Wenman has spent the past three years on a mission to get the Egyptian Museum of Berlin to release their scan, which brings up to today’s video. Whew, what a journey. But there’s so much more!
Here’s the big news: Wenman succeeded, and the museum gave him the 3D scan of the Bust of Nefertiti, which he has released to the public for free. You can download it on Thingiverse and do whatever you want with it. Print yourself a teeny Nefertititi. Turn her into a puppet. Nefertiti soap on a rope. Nefertiti vase? Why not.
It wasn’t an easy get for Wenman. He has been fighting the Museum this entire time, with them admitting that legally he had the right to get that data from them, but claiming they couldn’t give it to him because it would negatively impact sales of Nefertiti merchandise in their gift shop, the profits from which they implied went to more digital scanning. When Wenman requested data on their income, it turns out they make hardly anything from that stuff and none of the money went to digital scanning.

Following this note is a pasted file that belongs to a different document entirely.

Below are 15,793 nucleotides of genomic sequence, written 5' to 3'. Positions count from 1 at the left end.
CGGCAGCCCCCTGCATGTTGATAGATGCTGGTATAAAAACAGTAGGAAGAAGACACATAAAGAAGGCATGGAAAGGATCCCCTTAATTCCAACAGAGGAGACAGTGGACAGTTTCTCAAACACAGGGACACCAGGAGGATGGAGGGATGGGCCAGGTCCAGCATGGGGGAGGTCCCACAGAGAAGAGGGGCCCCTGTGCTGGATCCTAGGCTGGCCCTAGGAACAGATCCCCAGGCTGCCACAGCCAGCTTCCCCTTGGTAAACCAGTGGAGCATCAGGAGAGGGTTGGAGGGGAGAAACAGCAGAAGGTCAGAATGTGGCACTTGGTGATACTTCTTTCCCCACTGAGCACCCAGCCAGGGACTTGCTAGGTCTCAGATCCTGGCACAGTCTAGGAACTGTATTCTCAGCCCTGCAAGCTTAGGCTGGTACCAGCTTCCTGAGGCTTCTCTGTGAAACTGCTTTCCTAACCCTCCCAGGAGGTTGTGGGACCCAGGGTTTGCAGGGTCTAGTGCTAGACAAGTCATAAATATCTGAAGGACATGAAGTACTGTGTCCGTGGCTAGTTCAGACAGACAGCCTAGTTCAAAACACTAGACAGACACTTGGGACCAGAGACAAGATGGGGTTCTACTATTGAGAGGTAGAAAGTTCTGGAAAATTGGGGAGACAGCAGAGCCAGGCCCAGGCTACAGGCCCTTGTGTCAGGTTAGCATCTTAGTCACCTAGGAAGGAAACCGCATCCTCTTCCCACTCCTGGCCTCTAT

After he didn’t back down, they eventually caved and sent him the data. They had added a copyright claim into the bottom of it, which is rich considering they stole the artwork from Egypt in the first place so I’m pretty sure the original artist didn’t give them the copyright. I honestly keep thinking about this aspect of the entire thing and I’m blown away at what a bunch of assholes they are. Like, imagine I recorded Lizzo’s “Juice” of the radio, put it online, and then added a copyright notice to the file that said it was mine. What the fuck.
Wenman wrote up his adventure over on Reason and I highly recommend you check it out, and maybe start following him on Twitter because he’s only just getting started. He’s going on to fight other museums to release their scans, and he’s currently in the midst of a huge fight with the Rodin Museum in France. As a state museum, they are required to release their scans to the public, so he’s about to take them to court to make sure they do it. Which…they probably won’t. So grab your popcorn.